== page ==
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Michael Finocchiaro
History and Sociology for Dummies, this book is almost irrecoverably watered down intellectually. Sapiens does make some interesting points and probably opens a few debates, but it disappointed me. There are lots of soundbites here, especially the oft-quoted one about the agricultural revolution being "history's greatest ripoff", but they remain soundbites because they never really reach a conclusion.

The book starts out alright was the hunter-gatherer civilizations are discussed in some detail
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Tanja Berg
Rating 5* out of 5. This is one of those rare books which is superbly written, intelligent and mind-altering. I am convinced by this author's arguments and my view of the human condition has changed permanently.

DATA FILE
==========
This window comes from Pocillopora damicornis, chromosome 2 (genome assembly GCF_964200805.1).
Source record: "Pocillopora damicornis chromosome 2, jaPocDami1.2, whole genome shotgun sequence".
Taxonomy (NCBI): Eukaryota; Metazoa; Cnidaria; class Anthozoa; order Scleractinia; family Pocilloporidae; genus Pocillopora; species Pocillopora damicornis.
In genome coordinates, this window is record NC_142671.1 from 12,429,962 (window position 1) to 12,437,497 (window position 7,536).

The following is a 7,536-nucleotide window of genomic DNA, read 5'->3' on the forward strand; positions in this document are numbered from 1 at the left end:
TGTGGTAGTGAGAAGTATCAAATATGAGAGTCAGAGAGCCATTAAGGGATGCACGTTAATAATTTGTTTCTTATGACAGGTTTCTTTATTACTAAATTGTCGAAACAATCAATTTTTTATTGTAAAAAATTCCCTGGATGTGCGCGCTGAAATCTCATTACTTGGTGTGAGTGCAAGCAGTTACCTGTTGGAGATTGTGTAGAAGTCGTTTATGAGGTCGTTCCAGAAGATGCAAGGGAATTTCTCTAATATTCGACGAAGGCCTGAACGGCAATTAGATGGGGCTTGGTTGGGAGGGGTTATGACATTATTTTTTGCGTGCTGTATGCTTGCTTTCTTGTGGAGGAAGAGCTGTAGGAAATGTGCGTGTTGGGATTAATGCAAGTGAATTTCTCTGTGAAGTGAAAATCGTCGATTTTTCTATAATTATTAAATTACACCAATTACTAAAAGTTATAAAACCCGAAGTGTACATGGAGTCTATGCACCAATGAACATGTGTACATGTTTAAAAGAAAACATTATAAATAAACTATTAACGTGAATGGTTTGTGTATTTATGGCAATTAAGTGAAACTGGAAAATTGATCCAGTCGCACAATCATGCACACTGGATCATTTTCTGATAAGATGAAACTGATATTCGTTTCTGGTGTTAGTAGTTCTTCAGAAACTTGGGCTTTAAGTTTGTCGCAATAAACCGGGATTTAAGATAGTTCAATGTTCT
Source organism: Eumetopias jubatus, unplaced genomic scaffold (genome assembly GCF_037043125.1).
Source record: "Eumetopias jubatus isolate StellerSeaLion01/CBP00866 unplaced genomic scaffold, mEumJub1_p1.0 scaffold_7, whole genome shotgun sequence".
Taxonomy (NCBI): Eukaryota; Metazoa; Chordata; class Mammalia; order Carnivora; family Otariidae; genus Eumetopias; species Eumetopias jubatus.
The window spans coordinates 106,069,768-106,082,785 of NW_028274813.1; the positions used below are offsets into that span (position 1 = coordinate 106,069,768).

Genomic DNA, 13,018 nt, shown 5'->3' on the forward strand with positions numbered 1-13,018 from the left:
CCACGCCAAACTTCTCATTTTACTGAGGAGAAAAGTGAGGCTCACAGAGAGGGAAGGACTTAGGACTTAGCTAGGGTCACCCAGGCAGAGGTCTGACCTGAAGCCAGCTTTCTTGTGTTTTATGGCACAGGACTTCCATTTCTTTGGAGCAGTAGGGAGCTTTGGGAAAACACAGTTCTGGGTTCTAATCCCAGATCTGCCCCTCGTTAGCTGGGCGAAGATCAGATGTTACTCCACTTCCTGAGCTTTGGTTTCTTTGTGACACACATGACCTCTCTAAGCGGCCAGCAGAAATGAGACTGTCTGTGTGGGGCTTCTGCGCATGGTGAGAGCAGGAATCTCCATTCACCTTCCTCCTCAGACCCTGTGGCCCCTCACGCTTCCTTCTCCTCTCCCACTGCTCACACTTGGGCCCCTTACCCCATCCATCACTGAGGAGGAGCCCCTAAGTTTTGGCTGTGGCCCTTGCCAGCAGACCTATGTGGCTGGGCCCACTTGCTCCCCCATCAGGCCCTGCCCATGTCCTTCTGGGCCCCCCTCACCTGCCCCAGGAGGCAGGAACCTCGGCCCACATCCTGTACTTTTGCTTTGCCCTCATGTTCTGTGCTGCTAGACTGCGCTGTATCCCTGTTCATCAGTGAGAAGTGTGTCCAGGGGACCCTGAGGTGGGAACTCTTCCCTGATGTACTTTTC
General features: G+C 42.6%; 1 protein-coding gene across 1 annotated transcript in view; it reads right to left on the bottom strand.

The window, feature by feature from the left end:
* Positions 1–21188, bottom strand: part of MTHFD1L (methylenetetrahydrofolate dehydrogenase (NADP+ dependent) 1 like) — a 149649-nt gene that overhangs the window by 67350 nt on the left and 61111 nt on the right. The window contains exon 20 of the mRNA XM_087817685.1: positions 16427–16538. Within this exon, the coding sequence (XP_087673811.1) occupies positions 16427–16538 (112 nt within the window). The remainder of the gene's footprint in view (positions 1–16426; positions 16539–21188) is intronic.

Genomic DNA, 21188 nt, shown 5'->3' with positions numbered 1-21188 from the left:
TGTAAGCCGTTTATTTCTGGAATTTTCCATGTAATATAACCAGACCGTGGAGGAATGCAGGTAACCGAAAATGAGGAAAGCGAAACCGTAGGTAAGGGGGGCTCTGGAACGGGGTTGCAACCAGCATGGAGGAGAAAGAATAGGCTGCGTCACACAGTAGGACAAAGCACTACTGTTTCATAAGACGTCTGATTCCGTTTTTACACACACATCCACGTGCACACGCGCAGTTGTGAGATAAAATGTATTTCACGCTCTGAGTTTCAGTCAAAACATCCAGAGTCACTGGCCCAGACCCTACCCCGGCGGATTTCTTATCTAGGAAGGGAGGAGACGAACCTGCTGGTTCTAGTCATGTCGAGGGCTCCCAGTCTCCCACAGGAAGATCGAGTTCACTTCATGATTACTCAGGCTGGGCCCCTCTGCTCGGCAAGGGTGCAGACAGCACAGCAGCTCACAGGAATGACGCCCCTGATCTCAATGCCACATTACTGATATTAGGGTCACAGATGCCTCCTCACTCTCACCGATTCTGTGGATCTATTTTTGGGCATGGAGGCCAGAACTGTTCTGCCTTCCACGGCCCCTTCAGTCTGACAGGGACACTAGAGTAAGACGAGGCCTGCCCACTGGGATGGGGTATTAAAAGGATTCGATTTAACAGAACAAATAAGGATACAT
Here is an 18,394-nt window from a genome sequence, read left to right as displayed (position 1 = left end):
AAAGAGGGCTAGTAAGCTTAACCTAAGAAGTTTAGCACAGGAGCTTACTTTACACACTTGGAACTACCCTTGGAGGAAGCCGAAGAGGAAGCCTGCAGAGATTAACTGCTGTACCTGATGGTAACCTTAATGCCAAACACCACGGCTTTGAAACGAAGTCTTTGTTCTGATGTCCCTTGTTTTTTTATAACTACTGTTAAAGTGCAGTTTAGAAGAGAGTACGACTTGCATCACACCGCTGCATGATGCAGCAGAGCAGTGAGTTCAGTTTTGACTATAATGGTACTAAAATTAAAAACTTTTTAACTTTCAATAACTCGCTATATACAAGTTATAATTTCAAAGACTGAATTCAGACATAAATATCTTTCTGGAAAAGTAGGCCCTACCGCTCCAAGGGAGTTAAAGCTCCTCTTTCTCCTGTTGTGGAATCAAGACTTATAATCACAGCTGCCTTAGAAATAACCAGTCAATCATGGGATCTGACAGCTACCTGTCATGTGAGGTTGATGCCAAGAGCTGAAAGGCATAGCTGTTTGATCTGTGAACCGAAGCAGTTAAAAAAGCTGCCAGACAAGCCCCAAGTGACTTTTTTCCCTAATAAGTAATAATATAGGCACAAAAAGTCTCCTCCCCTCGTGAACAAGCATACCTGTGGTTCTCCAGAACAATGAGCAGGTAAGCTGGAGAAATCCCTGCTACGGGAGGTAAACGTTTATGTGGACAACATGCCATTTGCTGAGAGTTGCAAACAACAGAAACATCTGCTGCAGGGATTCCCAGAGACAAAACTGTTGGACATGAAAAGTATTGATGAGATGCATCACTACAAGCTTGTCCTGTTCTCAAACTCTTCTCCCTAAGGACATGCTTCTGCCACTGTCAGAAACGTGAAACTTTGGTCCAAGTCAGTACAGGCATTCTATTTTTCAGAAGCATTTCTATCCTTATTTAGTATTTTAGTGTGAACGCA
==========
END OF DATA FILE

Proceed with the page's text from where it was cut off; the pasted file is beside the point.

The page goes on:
I thought this would be a book that would delve lavishly in later human evolution, but it is does not. It discusses it briefly and moves on, concentrating its effort on the times of agricultural revolution and forward. It is a masterpiece of anthropology.

"Ever since the Cognitive Revolu
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Andy
Feb 28, 2015 rated it liked it  ·  review of another edition
The only parts of this book that really grabbed my attention were the chapters on early humankind, and especially the interaction between Homo Sapiens and other Homo species. The rest of it is a very pedestrian and basic journey through some aspects of human history, with the author making a lot of sweeping assertions and tending towards a rather vague and disembodied explanation of things like culture, money, etc. These sort of general explanations might be good for someone new to the study of ...more
BlackOxford
Choose Your Fictions Carefully